Civil Liberties

RU Ashamed?

A physician who performs abortions finds that RU-486, the abortion pill, is safe. What is dangerous is the way society stigmatizes women who take it.
On Nov. 19, the Seattle Post-Intelligencer editorial board commented on the new "black box" warning labels placed on Mifeprex (also known as "the abortion pill" or RU-486), stating, "The FDA must avoid shaping its future handling of RU-486 to fit political whims."

Since its approval in the United States in 2000, Mifeprex has been used by 360,000 women and indirectly linked to the deaths of three. Recently, the government issued a statement assuring the public that Mifeprex will remain on the market. As we look closer at the anti-choice movement's cry to ban this safe drug and all abortions, we must also look deeper at the social context in which these women are living and navigating their choices.

As a doctor who performs abortions, I am committed to helping women and to providing the safest health care possible. I am deeply affected by any woman's death and certainly these three deaths are a tragedy. It is my job to do whatever is possible to prevent further deaths or serious complications. It is also my duty to practice evidence-based medicine to ensure that society has access to medicines and procedures that are proven to be safe and effective.

So what are the risks of taking the early abortion pill? There is a large body of scientific research as well as a history of use by millions of women worldwide since 1988 that proves Mifeprex is extremely safe. According to recent information provided by the FDA, the adverse event rate for Mifeprex is a remarkably low 0.02 percent and the death rate is 0.008 percent. Evidence shows us that legal abortion is one of the safest medical procedures performed. There can be no argument that it is infinitely safer than illegal abortion.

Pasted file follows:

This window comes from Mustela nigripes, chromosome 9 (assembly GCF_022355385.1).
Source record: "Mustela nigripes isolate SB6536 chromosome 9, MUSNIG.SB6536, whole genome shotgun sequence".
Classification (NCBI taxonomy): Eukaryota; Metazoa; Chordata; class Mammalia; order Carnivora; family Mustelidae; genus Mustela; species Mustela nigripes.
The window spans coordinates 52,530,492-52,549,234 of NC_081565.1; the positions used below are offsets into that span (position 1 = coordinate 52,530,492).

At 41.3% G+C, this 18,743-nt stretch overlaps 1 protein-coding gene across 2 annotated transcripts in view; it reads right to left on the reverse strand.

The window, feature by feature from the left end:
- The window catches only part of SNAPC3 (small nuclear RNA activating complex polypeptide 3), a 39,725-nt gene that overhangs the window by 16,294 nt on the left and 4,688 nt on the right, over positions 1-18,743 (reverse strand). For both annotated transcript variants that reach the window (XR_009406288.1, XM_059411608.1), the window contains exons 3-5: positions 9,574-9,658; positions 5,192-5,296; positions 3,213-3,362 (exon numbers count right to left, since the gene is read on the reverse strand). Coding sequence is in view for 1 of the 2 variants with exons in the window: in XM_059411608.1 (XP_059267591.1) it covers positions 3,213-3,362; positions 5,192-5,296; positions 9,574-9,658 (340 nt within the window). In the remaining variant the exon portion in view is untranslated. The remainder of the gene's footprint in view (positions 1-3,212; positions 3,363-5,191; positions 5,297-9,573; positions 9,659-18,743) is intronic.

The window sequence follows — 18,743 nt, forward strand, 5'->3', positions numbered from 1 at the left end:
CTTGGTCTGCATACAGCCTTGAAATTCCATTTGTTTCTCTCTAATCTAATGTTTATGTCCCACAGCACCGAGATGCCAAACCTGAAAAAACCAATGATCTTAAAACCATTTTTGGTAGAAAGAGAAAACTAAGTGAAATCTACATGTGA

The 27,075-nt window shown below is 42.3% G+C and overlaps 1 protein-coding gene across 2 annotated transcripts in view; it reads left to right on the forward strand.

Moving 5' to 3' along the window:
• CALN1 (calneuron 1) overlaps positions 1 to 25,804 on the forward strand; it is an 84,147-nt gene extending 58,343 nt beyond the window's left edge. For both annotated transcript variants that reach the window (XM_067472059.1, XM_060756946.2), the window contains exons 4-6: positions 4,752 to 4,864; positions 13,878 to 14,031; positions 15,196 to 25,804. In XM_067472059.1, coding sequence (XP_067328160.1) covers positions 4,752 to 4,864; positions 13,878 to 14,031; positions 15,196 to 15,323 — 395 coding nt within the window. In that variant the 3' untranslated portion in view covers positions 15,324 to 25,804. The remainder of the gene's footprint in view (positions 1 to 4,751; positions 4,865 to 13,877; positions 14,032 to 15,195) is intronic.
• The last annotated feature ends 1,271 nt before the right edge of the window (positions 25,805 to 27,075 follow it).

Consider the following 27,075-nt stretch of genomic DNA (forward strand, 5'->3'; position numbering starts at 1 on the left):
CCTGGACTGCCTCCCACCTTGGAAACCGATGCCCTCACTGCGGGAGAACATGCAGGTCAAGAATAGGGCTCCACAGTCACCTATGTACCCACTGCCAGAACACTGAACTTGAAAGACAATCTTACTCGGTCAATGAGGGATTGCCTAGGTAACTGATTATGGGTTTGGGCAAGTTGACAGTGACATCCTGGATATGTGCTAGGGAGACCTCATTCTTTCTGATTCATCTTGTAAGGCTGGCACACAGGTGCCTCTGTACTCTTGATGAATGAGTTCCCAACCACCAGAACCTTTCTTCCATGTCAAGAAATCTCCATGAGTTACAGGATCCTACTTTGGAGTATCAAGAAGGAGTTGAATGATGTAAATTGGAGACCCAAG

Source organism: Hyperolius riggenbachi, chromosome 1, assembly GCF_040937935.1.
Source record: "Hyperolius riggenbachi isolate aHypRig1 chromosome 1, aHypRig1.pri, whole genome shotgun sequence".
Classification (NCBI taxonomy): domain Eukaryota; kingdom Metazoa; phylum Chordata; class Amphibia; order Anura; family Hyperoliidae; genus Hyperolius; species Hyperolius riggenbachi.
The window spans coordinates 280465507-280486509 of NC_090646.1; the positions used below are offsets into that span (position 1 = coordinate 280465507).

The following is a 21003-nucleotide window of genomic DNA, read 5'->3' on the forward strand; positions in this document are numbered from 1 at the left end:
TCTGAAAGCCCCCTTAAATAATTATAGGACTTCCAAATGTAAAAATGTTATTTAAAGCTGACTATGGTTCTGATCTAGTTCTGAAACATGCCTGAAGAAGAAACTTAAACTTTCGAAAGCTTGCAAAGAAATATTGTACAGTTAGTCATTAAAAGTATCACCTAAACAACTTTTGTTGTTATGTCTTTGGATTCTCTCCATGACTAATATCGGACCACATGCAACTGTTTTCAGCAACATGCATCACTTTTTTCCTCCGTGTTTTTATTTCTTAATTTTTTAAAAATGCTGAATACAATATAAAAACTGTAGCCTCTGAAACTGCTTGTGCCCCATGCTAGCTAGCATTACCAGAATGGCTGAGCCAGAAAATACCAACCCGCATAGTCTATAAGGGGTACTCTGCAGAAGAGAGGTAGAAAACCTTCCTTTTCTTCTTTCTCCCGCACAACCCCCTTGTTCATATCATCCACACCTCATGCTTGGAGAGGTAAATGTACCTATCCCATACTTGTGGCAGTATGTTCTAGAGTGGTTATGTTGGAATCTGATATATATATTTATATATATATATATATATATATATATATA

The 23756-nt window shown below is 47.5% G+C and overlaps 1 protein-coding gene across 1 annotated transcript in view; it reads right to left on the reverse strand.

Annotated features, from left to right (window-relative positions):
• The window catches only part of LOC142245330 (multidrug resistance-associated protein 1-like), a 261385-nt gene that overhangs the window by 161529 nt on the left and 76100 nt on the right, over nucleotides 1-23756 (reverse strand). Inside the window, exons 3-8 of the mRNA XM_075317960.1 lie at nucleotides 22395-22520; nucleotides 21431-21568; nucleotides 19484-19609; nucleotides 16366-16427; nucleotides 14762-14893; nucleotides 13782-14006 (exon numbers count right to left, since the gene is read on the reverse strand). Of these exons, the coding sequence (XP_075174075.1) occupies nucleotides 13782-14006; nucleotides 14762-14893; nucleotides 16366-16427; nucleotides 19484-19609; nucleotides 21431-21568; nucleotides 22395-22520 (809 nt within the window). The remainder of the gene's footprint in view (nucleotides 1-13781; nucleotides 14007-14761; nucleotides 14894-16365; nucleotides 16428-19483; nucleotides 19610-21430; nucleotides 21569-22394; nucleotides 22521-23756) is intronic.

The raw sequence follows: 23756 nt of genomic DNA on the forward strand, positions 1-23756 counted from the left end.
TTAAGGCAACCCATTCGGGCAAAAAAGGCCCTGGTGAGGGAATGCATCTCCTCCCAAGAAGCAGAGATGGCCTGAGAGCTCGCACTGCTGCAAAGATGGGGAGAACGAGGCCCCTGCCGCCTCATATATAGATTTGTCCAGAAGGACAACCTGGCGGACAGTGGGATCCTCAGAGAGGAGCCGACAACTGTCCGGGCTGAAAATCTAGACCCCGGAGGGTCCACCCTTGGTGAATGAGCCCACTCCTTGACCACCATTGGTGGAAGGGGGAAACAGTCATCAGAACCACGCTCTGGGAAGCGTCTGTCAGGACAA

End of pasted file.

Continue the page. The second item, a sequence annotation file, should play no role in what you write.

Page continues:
It is clear to me that the stigmatization of abortion markedly affects the safety of abortion care. It does so both by isolating the woman and by limiting the amount of training physicians receive to care for any unusual outcomes they may encounter. The political climate around abortion and the lack of adequate training for doctors in this specialty of women's health is appalling.

Often, women come seeking abortion care completely alone. They do not feel safe to disclose their decision to those around them, so in the rare instances when problems do arise, they are often trying to navigate them alone. As a provider of compassionate, respectful abortion care, I am concerned with bringing the abortion experience out of the closet and into public discourse where women and their experiences belong. Almost half of all women in this country have an abortion at some point in their lives. Why are we as a society forcing our sisters, our friends, our mothers and our daughters to experience this in an isolating and stigmatized way?

Blaming a drug for society's inability to truly discuss the deeper issues women face is an equation for disaster. Mifeprex was not the culprit in these women's deaths but lack of communication may very well have been. Stigmatization of abortion gets in the way of safety by isolating the experience and cutting off a woman's ability to talk about what is happening with her and her body.

We must allow women to discuss their abortions and their abortion experiences in an open, supportive and non-judgmental way. This is the key to ensuring that abortion remains a safe and viable alternative for women faced with an unwanted pregnancy. Banning the abortion pill will not help women. That would only reduce the safe options available to women as well as make abortion more difficult to obtain. The true answer lies within all of us to discuss abortion openly and honestly.

Claire Barnett, M.D., is the medical director of Aradia Women's Health Center in Seattle. This article was first published by the Seattle Post-Intelligencer.